This combined with using the Increase Contrast setting helps to make things a bit more readable in OS X Yosemite for some Mac users, though based upon comments, emails, and reviewing a wide variety of forums, many users are going to desire something akin to the iOS bolding fonts function for the Mac, if not an ability to actually increase the font sizes in use, also similar to what iOS offers.

If you’re bothered by the way text looks in OS X Yosemite, perhaps the best thing to do is let Apple know your thoughts through their official online feedback form for Mac OS X here.


Related articles:

Posted by: Paul Horowitz in Mac OS, Tips & Tricks


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  1. Mushrif Ahmed says:

    I think I finally found a solution to at least ease the stress on the eyes without softening or turning off the font smoothing. In the “System Preferences window”, under “Displays”, in the “Color Tab”, there is a list called display profile. I am assuming that to be the color profile. Choosing a different option than the default one finally gave me a setting I was comfortable with. From what I understood, it was trying to use Mac color profile. But when I changed that to the one provided by the Dell monitor (this was somehow already present in the color profile list), I found a lot of comfort. Try it out and please let me know if this works just for me or is an actual solution.

    Mac mini (Late 2014) connected to a Dell 24 inch monitor.

  2. Kai says:

    I have a Retina MacBook Pro, but honestly, I’ve always hated the LCD font smoothing even on my screen. It’s really hard to read and my eyes are very sensitive, a few hours on the computer and I’ll get headaches for the whole day. This is why I’m thinking of switching back to Windows (their screens are not perfect, but at least I feel fine even after almost a whole day of gaming on it), especially since they basically deleted every useful function from the new MBPro upgrade.

  3. Keimo says:

    I just upgraded my 3 yrs old work Macbook Pro from Mavericks to El Capitan (because some Docker software requires OSX 10.11 at least). What a disappointment. I cannot read the screen any more. I tried everything in this thread and it helped a bit, but it is still not good.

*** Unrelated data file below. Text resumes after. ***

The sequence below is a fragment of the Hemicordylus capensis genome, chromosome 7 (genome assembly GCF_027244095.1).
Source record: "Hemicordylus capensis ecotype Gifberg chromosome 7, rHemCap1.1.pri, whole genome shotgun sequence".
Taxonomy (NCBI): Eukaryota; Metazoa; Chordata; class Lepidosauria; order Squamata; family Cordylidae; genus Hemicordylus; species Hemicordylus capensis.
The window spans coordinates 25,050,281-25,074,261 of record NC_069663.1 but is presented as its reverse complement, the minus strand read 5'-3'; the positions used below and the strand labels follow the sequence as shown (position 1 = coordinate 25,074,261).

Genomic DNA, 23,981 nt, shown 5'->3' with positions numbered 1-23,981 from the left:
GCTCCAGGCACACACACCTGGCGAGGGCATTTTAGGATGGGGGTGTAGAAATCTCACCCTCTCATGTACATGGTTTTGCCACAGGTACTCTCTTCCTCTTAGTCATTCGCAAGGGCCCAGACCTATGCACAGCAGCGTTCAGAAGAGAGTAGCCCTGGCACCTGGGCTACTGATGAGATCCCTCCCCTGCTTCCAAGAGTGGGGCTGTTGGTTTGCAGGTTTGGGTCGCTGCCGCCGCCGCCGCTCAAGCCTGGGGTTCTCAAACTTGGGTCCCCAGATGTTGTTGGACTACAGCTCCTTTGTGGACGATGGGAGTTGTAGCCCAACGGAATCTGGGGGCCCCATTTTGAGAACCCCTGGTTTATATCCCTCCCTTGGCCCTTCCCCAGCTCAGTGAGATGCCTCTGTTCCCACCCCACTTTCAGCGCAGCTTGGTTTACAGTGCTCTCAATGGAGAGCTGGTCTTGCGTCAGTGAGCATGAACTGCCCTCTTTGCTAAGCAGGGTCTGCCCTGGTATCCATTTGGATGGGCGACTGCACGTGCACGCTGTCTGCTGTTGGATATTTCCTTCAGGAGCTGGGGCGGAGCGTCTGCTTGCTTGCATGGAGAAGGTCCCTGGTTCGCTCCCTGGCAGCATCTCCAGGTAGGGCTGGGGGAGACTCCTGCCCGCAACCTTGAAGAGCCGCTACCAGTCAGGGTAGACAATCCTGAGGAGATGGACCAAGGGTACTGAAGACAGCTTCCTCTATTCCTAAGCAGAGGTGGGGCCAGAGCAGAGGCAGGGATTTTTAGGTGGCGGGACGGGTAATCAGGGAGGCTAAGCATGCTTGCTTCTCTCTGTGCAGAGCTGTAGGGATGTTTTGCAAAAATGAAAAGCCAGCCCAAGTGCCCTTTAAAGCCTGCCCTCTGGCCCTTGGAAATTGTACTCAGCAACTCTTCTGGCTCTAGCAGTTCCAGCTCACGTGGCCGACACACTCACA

Also the Terminal window is very hard to read now. I tried different fonts there, but they all look blurry.

    I think I’ll downgrade tomorrow. (That is 2 working days wasted now)

  4. Fred says:

    typo “their” not there. Terribly sorry.

  5. Fred says:

    So frustrating, I have tried all of the above and still blurry awful. I have 20/20 vision even in my 40’s, and own everything Apple. Macs are such lovely pretty things, that are expensive and hence not disposable. Releasing OS updates that forcibly destroy slightly older screens (2/3yrs old) to increase sales may not be illegal, but is morally corrupt. If you buy something it should work, for the manufacturer to break it a couple of years down the line for what is clearly for there own gain is disgusting. SHAME on Apple and there money mountain.

    • INT says:

      Fred, I can relate, I hate the font in OS X Yosemite and I have a hard time reading it, it’s very blurry and difficult on the eyes, I have good vision and I’m in my 30’s so it is not an age thing and it’s not just you. The only solution I found was to replace it with Lucida Grande, which is the font that came with OS X Mavericks and before. I had to do this with a patch from GitHub, it is reversible so you can try it out:

      I replaced the font, then I used “Increase Contrast” to make things darker and easier to read, it looks a little clowny elsewhere, but the font is more readable because it gets darker:

      OS X El Capitan will replace the font with San Francisco rather than awful Helvetica Neue, which should offer some improvement as well, but that’s not until September. That Apple is replacing the horrible font after a year suggests we are not the only ones to be annoyed with it, I bet they received many complaints from people who suddenly got a headache reading their Mac.

  6. Keith says:

    All the images with a drop shadow do not render true. The text appears to have a white halo. Clicking the image and viewing the image by itself doesn’t show the white halo around text. Less than useless, misinformation. The images on this page aren’t even shown at 100% so there’s scaling. What’s the point? Great article otherwise, please correct the image rendering.

    • Paul says:

      We compress images so they load at a reasonable speed to web users, uncompressed lossless images would be several MB each on a retina display, not practical for the web.

      Anyway, this is one of those things that’s best tried yourself anyway, as each user has different eyes and each users display will show the fonts and smoothing slightly differently with anti-aliasing. Very much a matter of personal preference with how it’s viewed. I turned it off on my Non-retina Mac, for example, but have it enabled for a Retina Mac.

  7. Icebox says:

    It appears that the font blurriness is a bug. I found this post on Apple Support: